The Science of BBQ - Brining
Learning to cook better through science, who would have thought? This article explores what brining is, and how it works to improve the meat you are working with. So bag that bird, pack that pork, and share your shrimp. Let’s harness the power of salt!
What is Brining?
In super laymen’s terms, it’s soaking your meat in salt water. Okay, that doesn’t sound very appetizing; let’s dive in a little deeper. Brining is submerging a cut of lean meat, in a solution of salt for an extended period. At the end of this time, the meat that was brined will retain more moisture when cooked, providing a much better meal.
The most basic of brines is a solution of 5% to 8% salt to water (or other liquid). People often add sugar, pepper, wine, citrus, and garlic. As explained in our article about How To Get Bark When You Smoke, dissolved salt is small enough on a molecular scale, to penetrate the surface of meat, everything else, however, is not. So it is entirely reasonable to leave the extra flavors out of a brine and use them to season the meat just before cooking.
It’s a common misconception that brining works through osmosis. At first blush, you think that it may. Water is absorbed through the surface of the meat = osmosis. Nope! The process of brining is even cooler than that! Once you submerge the meat, a whole turkey, a couple of chicken breasts or pork chops, or even some seafood, into that liquid, the dissolved salt will pass through the surface layers of the meat in an attempt to equalize the salinity between the meat and the water. This traveling salt will bring water in with it; increasing the volume of water in the meat you are brining and reducing moisture loss by up to 40% when the meat is cooked.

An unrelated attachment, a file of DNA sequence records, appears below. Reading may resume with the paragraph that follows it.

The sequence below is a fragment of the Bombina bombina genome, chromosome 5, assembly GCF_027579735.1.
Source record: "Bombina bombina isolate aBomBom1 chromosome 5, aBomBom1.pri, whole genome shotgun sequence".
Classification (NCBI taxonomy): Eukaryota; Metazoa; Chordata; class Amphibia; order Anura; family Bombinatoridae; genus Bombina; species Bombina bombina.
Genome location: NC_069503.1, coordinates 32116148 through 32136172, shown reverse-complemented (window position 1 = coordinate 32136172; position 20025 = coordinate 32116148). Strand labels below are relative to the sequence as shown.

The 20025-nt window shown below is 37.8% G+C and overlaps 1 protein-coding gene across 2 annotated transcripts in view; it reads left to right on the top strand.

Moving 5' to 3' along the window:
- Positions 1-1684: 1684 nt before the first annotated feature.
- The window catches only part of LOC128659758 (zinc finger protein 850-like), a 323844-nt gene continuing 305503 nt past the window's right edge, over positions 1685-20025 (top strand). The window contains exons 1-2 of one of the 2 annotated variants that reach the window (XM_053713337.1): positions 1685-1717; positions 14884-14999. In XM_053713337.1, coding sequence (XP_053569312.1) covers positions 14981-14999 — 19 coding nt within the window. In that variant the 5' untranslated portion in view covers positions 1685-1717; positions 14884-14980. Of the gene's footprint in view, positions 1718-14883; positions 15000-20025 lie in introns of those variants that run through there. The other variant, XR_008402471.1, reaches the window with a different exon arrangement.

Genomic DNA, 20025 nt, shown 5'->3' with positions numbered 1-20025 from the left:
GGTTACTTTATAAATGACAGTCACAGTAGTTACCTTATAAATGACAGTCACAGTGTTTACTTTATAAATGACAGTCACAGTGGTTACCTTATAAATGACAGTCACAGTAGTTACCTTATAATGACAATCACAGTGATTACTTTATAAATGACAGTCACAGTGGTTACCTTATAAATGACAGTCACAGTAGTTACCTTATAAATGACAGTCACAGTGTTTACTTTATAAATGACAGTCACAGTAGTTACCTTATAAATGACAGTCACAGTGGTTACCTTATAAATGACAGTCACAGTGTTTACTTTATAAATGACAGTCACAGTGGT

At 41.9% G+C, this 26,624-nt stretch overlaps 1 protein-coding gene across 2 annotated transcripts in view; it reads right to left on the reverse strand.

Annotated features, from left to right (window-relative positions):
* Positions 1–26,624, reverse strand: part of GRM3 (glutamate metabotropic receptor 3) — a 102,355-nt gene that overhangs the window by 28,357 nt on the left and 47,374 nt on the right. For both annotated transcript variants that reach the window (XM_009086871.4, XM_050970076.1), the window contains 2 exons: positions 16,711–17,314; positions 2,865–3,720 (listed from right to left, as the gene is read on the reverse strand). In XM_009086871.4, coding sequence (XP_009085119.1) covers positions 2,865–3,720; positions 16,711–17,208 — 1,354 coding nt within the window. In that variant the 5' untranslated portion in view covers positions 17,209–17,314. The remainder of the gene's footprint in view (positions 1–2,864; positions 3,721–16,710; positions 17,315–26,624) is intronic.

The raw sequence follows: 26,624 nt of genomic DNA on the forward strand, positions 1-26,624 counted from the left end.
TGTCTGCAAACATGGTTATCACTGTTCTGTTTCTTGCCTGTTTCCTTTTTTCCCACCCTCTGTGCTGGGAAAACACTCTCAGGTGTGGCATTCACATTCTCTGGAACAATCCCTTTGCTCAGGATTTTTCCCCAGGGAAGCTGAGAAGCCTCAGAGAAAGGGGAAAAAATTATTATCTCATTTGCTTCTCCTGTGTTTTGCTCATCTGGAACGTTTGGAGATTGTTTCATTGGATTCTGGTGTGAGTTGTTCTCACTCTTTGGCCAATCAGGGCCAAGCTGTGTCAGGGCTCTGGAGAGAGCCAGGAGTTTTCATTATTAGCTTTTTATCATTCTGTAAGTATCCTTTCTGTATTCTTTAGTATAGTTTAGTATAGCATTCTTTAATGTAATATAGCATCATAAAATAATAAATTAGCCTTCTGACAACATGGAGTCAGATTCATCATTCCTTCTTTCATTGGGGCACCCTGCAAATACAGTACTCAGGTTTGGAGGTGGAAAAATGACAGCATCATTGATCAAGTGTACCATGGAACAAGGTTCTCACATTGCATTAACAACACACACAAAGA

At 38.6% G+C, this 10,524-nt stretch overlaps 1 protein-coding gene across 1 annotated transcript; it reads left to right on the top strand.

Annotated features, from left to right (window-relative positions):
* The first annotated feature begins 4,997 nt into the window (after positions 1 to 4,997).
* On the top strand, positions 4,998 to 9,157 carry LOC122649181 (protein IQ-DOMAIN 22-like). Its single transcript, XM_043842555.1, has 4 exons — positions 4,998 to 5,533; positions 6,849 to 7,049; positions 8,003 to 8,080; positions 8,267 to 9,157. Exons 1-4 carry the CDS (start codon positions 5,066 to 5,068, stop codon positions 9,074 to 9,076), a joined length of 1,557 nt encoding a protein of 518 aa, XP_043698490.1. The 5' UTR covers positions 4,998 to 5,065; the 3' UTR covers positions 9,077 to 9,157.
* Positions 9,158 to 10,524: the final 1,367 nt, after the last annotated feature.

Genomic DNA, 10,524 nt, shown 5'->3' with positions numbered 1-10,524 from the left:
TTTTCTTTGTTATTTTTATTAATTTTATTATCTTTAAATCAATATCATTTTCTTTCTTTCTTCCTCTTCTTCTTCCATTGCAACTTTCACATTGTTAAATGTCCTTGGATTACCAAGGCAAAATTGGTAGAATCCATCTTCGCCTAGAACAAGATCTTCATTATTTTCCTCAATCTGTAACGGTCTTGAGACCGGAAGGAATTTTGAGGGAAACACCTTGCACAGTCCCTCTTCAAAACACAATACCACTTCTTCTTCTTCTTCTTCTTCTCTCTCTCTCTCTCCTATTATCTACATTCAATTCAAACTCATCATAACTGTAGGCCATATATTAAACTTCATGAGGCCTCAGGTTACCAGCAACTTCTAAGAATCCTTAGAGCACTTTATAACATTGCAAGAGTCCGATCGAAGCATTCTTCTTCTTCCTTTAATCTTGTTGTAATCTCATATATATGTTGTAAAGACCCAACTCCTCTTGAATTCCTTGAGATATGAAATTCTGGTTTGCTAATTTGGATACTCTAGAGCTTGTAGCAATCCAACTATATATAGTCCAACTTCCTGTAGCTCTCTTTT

Meat is made of long bundled fibers that are housed in a tough outer sheath. This sheath contracts when heat is applied, literally wringing the moisture from the meat like you would wring out a sponge. What you’re left with is an unpleasant hunk of meat that no one wants to eat. When the salt works its way into the meat during brining, the salt dissolves or denatures some of the proteins. This loosens the fibers so the meat will absorb even more water. When heat is applied during cooking, these fibers won’t contract as much, meaning that more moisture stays in the meat as a result.
Brine There, Done That
Or, maybe you haven’t tried to brine anything yet. Brining can seem like a big and messy undertaking. Trust me, I’ve underestimated the size of containers or the amount of water needed before. However, if you follow the tips and tricks in our article about How To Brine, I’m sure you will do fine.
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